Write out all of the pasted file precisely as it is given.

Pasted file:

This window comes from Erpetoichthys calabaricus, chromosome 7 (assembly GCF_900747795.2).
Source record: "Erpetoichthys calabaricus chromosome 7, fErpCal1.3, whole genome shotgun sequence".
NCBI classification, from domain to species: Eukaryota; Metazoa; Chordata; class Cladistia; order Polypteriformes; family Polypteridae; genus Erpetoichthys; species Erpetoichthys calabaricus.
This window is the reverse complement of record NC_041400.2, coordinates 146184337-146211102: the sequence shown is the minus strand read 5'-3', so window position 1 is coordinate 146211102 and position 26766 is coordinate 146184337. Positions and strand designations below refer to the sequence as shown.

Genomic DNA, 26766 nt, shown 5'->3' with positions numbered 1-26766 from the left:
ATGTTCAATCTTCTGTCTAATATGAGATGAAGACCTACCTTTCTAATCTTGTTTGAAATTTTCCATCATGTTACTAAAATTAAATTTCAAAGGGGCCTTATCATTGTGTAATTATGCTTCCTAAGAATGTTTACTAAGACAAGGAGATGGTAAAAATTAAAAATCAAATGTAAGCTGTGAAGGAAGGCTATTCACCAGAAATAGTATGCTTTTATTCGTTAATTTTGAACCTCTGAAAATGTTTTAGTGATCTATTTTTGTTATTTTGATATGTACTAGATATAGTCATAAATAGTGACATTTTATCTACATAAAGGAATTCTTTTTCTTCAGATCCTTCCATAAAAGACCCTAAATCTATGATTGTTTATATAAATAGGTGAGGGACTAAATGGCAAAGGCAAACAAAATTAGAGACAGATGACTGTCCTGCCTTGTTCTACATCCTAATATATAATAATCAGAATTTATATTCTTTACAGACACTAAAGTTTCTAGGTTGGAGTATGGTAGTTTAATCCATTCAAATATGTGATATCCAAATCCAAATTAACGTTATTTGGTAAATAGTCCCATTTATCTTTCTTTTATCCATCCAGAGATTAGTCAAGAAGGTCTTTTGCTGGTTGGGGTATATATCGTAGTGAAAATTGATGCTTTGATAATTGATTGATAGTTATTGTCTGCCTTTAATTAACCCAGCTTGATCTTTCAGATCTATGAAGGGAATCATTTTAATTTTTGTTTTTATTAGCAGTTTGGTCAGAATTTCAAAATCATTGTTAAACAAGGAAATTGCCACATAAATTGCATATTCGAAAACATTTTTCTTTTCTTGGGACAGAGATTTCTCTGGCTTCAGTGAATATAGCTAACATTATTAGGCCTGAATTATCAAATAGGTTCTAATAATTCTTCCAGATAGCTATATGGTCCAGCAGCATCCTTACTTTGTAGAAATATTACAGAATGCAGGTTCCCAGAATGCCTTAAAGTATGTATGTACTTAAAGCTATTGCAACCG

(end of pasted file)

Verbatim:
This window comes from Erpetoichthys calabaricus, chromosome 7 (assembly GCF_900747795.2).
Source record: "Erpetoichthys calabaricus chromosome 7, fErpCal1.3, whole genome shotgun sequence".
NCBI classification, from domain to species: Eukaryota; Metazoa; Chordata; class Cladistia; order Polypteriformes; family Polypteridae; genus Erpetoichthys; species Erpetoichthys calabaricus.
This window is the reverse complement of record NC_041400.2, coordinates 146184337-146211102: the sequence shown is the minus strand read 5'-3', so window position 1 is coordinate 146211102 and position 26766 is coordinate 146184337. Positions and strand designations below refer to the sequence as shown.

Genomic DNA, 26766 nt, shown 5'->3' with positions numbered 1-26766 from the left:
ATGTTCAATCTTCTGTCTAATATGAGATGAAGACCTACCTTTCTAATCTTGTTTGAAATTTTCCATCATGTTACTAAAATTAAATTTCAAAGGGGCCTTATCATTGTGTAATTATGCTTCCTAAGAATGTTTACTAAGACAAGGAGATGGTAAAAATTAAAAATCAAATGTAAGCTGTGAAGGAAGGCTATTCACCAGAAATAGTATGCTTTTATTCGTTAATTTTGAACCTCTGAAAATGTTTTAGTGATCTATTTTTGTTATTTTGATATGTACTAGATATAGTCATAAATAGTGACATTTTATCTACATAAAGGAATTCTTTTTCTTCAGATCCTTCCATAAAAGACCCTAAATCTATGATTGTTTATATAAATAGGTGAGGGACTAAATGGCAAAGGCAAACAAAATTAGAGACAGATGACTGTCCTGCCTTGTTCTACATCCTAATATATAATAATCAGAATTTATATTCTTTACAGACACTAAAGTTTCTAGGTTGGAGTATGGTAGTTTAATCCATTCAAATATGTGATATCCAAATCCAAATTAACGTTATTTGGTAAATAGTCCCATTTATCTTTCTTTTATCCATCCAGAGATTAGTCAAGAAGGTCTTTTGCTGGTTGGGGTATATATCGTAGTGAAAATTGATGCTTTGATAATTGATTGATAGTTATTGTCTGCCTTTAATTAACCCAGCTTGATCTTTCAGATCTATGAAGGGAATCATTTTAATTTTTGTTTTTATTAGCAGTTTGGTCAGAATTTCAAAATCATTGTTAAACAAGGAAATTGCCACATAAATTGCATATTCGAAAACATTTTTCTTTTCTTGGGACAGAGATTTCTCTGGCTTCAGTGAATATAGCTAACATTATTAGGCCTGAATTATCAAATAGGTTCTAATAATTCTTCCAGATAGCTATATGGTCCAGCAGCATCCTTACTTTGTAGAAATATTACAGAATGCAGGTTCCCAGAATGCCTTAAAGTATGTATGTACTTAAAGCTATTGCAACCG